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Stonington celebrates 68th Blessing of the Fleet

Stonington — During Sunday morning's Fishermen's Mass at St. Mary Church, the Rev. Dennis Perkins read the names of the 41 fishermen from the Town Dock fleet who have died at sea.

"If that doesn't touch you, I don't know what will," said Cris Cruz, a Knights of Columbus member from Groton, who has attended the Mass for the past decade. 

The Mass marked the traditional beginning to the 68th Blessing of the Fleet, which remembers the local fishermen lost at sea and prays for the success and safety of current fleet members. 

During his sermon, Perkins reflected on the Biblical miracle of Jesus feeding 5,000 people with two fish and five loaves of bread. In front of the altar was a display painted with a view of the town from the water and models of three fishing boats.

Perkins offered the Mass to those who have been lost at sea and asked for the intercession of St. Peter, who according to Christian tradition was also a fisherman.

After the Mass was over, Perkins went to the Town Dock, where residents had gathered in the rain to watch him bless the boats in the fleet as well as the two wreaths that were placed at the Fishermen's Memorial. During the blessing, the St. Edmund's Pipes and Drums played "God Bless America" and "Amazing Grace."

After the blessing, the boats headed out into Stonington harbor to lay a wreath in the shape of a broken anchor on the water.   

Mackensie Dupont Crowley, a Stonington native whose great-grandfather, George Roderick, died at sea, was selected along with two of his other grandchildren to help place the wreath on the water. 

Crowley called the blessing "very special," because it gathers everyone in the borough to celebrate the state's only fishing fleet.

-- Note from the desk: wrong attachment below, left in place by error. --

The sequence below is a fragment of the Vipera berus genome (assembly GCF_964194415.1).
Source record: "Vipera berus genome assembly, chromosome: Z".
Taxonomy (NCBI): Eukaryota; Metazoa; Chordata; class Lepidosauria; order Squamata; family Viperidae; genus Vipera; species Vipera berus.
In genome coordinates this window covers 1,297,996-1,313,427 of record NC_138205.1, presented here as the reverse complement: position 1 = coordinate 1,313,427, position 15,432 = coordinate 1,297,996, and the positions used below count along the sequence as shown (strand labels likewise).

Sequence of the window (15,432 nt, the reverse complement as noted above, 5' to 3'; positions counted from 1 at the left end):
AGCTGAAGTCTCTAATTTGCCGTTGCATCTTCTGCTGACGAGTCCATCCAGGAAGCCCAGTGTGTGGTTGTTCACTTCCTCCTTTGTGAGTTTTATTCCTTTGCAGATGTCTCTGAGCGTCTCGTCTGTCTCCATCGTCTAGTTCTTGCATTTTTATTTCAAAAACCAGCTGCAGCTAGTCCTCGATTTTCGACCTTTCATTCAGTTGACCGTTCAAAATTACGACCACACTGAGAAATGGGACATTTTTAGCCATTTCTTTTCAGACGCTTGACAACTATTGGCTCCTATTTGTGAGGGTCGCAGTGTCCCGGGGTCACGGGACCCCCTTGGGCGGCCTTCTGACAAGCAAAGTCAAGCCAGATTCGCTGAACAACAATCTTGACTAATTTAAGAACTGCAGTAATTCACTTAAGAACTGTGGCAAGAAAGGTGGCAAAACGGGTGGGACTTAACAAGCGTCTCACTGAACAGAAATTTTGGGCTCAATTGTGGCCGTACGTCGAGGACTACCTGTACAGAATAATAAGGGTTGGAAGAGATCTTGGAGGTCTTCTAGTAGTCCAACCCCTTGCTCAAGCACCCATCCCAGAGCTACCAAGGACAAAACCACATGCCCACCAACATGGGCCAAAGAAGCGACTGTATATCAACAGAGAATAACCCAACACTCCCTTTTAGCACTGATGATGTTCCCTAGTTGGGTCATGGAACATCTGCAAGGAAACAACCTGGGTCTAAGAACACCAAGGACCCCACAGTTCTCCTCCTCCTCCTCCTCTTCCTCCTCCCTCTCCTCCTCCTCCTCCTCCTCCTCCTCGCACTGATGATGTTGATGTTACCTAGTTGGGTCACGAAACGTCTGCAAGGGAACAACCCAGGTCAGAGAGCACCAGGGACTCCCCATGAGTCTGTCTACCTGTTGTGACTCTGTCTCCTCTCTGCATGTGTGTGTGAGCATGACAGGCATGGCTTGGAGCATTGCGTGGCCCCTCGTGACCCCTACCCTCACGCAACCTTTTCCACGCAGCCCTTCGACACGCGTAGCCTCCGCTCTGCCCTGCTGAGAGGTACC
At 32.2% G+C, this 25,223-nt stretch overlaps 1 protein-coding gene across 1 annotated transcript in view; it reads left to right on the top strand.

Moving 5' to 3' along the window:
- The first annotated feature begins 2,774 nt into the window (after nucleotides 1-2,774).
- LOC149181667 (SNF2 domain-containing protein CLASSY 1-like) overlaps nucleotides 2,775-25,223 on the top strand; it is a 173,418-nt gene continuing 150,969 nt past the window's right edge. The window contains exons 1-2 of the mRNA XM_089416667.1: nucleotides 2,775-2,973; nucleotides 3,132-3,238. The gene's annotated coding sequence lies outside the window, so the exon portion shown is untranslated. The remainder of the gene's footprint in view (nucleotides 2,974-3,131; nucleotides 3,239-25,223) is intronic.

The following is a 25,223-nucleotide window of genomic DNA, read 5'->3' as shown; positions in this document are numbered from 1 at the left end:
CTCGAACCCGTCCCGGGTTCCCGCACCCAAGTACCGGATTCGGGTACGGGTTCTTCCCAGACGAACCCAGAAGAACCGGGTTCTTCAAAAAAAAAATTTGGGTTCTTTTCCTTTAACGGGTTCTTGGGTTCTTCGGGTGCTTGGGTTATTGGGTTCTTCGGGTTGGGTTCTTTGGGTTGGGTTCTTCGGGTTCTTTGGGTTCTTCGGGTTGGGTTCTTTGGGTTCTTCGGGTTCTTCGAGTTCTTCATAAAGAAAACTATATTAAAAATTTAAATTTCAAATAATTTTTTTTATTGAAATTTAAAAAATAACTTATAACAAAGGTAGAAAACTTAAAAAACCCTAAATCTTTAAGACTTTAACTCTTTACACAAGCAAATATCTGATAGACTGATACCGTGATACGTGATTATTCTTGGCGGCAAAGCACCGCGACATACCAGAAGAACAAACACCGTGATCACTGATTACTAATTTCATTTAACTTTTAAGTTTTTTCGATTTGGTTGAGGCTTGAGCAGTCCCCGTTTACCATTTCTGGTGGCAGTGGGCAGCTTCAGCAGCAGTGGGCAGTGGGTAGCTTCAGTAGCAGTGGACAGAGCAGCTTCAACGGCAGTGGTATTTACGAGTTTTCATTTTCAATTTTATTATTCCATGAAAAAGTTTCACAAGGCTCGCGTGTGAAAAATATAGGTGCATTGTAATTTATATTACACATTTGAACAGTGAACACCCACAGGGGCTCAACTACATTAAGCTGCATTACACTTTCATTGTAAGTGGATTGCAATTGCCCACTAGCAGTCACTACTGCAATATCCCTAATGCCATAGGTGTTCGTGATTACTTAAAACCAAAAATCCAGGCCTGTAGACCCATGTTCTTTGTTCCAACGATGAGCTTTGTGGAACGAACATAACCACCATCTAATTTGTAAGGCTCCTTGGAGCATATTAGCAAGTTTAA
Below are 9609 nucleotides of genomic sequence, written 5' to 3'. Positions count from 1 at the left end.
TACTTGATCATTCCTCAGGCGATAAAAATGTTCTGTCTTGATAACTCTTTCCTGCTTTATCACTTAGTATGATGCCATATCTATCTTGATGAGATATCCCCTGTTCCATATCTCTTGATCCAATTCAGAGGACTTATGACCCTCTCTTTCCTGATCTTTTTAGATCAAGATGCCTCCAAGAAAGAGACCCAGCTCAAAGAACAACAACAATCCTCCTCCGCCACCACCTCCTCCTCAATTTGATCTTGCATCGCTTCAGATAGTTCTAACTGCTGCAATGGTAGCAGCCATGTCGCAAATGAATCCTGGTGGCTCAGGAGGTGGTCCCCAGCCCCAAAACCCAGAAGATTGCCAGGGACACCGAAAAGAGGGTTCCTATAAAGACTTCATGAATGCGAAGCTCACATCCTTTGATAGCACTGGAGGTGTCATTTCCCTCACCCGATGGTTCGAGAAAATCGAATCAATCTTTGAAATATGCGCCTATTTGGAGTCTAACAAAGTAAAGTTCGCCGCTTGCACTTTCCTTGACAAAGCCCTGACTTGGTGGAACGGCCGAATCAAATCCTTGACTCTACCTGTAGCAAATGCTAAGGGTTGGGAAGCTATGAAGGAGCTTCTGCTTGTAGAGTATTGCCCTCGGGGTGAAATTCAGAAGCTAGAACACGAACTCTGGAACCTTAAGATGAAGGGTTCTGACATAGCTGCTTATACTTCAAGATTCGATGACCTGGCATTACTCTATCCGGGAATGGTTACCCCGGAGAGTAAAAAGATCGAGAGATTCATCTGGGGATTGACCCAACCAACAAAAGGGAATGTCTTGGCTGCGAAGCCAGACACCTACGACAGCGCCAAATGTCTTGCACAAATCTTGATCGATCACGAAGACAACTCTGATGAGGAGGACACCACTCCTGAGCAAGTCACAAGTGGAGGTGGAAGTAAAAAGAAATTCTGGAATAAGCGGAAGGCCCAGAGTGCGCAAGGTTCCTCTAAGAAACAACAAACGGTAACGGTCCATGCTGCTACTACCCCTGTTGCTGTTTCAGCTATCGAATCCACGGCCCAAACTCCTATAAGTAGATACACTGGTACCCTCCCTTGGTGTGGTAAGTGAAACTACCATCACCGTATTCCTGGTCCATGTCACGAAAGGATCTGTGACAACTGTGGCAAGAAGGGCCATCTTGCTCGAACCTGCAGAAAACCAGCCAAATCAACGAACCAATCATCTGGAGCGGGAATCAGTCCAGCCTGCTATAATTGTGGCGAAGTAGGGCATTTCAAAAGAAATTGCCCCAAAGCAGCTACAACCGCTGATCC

"Stonington was always and is still a fishing community," said state Rep. Greg Howard, R-Stonington.

Howard said he believe the Stonington fleet has lasted as long as it has because the community thinks the fishermen are important and the fishermen continue to work, taking great risks even when the weather is bad.

"People lose track that all winter long when (recreational) boats are shrink-wrapped and nobody is going out, there guys are out and they're providing us with food."

Having once lived across the street from Tom Williams, the previous owner of the dragger Roann, Howard said he grew up with the Williams children and remembers playing on the boat.

The Roann, now owned and on display at Mystic Seaport Museum, made a special appearance at this year's Blessing.

Mike Snurkowski has been a lobsterman for the past 50 years, catching them year-round. He started lobstering at 8, surrounded by a father and uncles who did the same.

Snurkowski, who was in attendance at the Mass, said the blessing was significant to him because he believes that God protects the fishermen when they are at sea. He has had friends die at sea and he takes the day to pray for them.

Snurkowski reminisced about the glory days of the Blessing of the Fleet, with its large parade and weekend celebration, and when he could walk across the boats at the dock. While the fleet once has as many as 60 boats, the number has dropped to 10 fishing and scallop boats and eight lobster boats.

"Nobody wants to get into it anymore," said Snurkowski.

He admits it's hard work but he enjoys it.

"It's a good life," he said.



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